J/Link Tutorial: Reading a URL

download notebookDownload this example as a Mathematica notebook.

An obvious use of Java is reading files off the internet. These files can be Mathematica packages (i.e., .m files) to be read into the kernel or notebooks (.nb files) to be opened in the front end. As a common foundation for these two operations, first a function must be created that takes an arbitrary file specified by a URL and copies it to a local temporary file. Java has a class called java.net.URL that represents a URL and allows data to be downloaded. In particular, there is an openStream method that returns a standard InputStream, which can be easily read from. Later, embellishments can be added that cause the file to be read into the kernel or opened as a notebook in the front end.

Starting Out

The following pseudocode was written to demonstrate what will be needed in the code.

GetURL[url_String] :=
    open a temporary local file
    create a new Java URL object
    create a Java input stream from the URL object
    read from the URL, writing the data to the local file
    close the stream
    close the local file
    release the Java objects created
    return the local filename

Here is the fundamental code that J/Link needs in order to read files from the internet.


There is one interesting wrinkle in the code. You need to use the read method of the InputStream you get back from openStream. The read method is declared as public int read(byte[] b). The read method does not return the array of data; it takes the array as an argument and fills it. A Java method that takes an array of bytes would typically be called from Mathematica with a list of integers. If you create a list of 5000 integers, 0s for example, and send that as the argument to read, what would happen? An array of this data would be created in Java and passed to read. The read method would then fill the array with data, overwriting the 0s, and return the number of bytes read. This method works fine except for one problem: you cannot get the data back into Mathematica! You have no way of retrieving the array that was created from the list of numbers you sent.

The solution to this problem is to create an array of bytes on the Java side with JavaNew. Then you have a reference to the array that will be filled by read. You can pass this reference (buf in the code above) to the read method instead of a Mathematica list of numbers. Recall that all Java methods that take arrays can be called from Mathematica with either a Mathematica list or a reference to an array on the Java side. The same is true for strings.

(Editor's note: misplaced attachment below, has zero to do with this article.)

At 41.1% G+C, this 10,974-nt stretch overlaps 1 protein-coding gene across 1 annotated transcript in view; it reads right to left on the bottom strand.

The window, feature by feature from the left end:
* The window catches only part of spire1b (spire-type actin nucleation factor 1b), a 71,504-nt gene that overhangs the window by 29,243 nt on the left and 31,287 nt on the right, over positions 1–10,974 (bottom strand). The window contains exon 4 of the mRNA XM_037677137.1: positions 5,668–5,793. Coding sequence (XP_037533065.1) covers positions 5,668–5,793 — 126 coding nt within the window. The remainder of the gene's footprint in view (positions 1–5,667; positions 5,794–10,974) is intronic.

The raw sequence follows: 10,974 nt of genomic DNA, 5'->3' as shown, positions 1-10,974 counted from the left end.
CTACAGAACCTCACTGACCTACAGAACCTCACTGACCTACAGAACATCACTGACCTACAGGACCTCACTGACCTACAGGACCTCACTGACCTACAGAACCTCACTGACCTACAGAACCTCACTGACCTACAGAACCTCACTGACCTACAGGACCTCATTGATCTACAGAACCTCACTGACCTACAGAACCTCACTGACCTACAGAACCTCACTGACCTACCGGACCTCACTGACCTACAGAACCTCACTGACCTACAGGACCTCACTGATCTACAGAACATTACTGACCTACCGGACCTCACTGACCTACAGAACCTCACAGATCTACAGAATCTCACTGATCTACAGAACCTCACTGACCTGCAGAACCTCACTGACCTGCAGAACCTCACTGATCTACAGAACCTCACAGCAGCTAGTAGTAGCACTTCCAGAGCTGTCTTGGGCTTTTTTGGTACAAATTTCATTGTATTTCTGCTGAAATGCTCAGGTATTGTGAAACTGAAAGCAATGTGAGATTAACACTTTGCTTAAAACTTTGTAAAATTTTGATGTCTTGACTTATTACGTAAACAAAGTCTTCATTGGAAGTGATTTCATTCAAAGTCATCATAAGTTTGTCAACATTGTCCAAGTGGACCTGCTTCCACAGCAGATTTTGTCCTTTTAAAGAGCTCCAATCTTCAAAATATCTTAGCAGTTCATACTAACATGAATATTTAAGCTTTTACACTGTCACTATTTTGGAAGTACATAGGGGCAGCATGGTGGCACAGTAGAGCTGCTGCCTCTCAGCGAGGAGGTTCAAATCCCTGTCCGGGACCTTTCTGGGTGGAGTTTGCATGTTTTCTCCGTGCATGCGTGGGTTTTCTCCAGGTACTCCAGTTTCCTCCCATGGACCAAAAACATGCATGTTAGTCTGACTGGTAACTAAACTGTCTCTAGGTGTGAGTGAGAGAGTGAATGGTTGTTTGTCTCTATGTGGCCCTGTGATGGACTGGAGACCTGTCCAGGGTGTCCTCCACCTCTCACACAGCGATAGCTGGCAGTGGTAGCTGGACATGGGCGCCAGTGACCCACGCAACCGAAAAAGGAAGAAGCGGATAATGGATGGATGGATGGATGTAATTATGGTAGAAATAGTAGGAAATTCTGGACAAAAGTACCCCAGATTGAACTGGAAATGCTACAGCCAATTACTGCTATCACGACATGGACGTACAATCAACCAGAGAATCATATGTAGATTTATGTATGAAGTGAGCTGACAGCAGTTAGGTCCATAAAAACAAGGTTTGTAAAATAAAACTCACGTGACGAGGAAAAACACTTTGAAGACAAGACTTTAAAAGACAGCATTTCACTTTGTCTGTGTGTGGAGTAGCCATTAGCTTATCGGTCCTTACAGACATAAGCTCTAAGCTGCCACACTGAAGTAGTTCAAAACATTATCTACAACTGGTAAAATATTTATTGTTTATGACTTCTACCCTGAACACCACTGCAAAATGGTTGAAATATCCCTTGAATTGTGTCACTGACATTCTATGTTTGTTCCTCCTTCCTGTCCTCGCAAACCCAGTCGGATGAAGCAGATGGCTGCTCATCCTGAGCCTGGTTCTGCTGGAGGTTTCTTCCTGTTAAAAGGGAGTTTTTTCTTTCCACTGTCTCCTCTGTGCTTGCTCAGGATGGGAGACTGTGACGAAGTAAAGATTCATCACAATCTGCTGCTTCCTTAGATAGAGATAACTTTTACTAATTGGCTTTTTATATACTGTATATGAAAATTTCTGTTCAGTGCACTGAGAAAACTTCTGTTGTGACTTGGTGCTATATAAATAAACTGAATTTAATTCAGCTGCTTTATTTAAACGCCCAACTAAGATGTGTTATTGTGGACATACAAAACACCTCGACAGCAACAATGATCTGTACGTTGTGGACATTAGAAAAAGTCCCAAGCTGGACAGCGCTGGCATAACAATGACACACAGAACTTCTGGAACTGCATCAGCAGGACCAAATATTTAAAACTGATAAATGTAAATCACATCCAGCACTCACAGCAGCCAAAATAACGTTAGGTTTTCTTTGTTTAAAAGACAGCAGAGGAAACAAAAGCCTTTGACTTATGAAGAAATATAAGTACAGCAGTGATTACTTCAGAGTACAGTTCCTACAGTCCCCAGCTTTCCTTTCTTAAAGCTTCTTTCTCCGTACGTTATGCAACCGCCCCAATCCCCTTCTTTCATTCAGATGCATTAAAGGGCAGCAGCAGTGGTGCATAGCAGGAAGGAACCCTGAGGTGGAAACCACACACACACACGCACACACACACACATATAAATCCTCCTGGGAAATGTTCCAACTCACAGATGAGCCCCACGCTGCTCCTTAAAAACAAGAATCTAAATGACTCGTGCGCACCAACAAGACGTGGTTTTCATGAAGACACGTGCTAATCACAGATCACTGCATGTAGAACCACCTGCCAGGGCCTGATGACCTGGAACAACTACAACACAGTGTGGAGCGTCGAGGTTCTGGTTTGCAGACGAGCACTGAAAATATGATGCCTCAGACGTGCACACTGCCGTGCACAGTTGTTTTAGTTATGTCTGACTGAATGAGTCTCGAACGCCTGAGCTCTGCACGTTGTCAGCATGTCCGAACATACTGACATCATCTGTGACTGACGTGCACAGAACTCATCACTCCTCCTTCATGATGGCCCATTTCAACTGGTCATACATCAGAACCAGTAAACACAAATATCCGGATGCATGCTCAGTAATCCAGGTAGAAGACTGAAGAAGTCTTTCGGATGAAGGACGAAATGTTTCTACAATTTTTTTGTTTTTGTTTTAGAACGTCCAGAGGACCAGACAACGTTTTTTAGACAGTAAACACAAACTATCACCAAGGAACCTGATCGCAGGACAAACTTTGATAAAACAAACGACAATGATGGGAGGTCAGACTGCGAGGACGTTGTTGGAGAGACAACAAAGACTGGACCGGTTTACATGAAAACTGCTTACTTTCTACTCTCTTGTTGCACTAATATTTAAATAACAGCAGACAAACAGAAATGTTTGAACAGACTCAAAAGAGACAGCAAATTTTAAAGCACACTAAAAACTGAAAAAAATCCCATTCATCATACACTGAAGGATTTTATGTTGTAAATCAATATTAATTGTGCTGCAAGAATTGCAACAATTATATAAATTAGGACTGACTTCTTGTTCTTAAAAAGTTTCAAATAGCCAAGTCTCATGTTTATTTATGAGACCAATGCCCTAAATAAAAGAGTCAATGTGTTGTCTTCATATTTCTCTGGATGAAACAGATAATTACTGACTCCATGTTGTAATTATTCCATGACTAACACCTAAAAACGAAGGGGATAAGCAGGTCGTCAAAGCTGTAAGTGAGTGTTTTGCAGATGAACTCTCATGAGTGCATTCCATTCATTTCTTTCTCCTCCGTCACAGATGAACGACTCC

To create a Java array object, you need to use JavaNew with the class name as the first argument and the length as the second argument. The actual Java class name for an array of bytes is [B, and J/Link makes no attempt to hide these cryptic array class names behind a prettier interface. To create a multidimensional array, pass a list of integers as the second argument. For example, JavaNew["[[I", {3, 4}] creates the array int[3][4].

When the array has been filled by read, calling Val forces the array reference buf to be converted into its Mathematica value representation, which is a list of integers. These numbers are then converted to a string via FromCharacterCode and written to the file. Section 1.2.4 of the J/Link User Manual discusses Val and other issues concerning how J/Link handles "by value" and "by reference" representations of Java objects.

Now that you have the GetURL function, you can easily write functions that read files directly off the internet into the kernel or front end. In the following example Get is overloaded to treat strings that begin with "http://" specially:


To open notebooks off the internet, you can create the function NotebookOpenURL. It would be nice to add a definition for the built-in function NotebookOpen that works for URLs, as was done above with Get. However, it takes a bit of a hack to get the definition used ahead of the standard definitions, so a more straightforward method is used here.


Now try it. A notebook window will open.


Final Code

The following example combines all the above elements for J/Link to read files from the internet.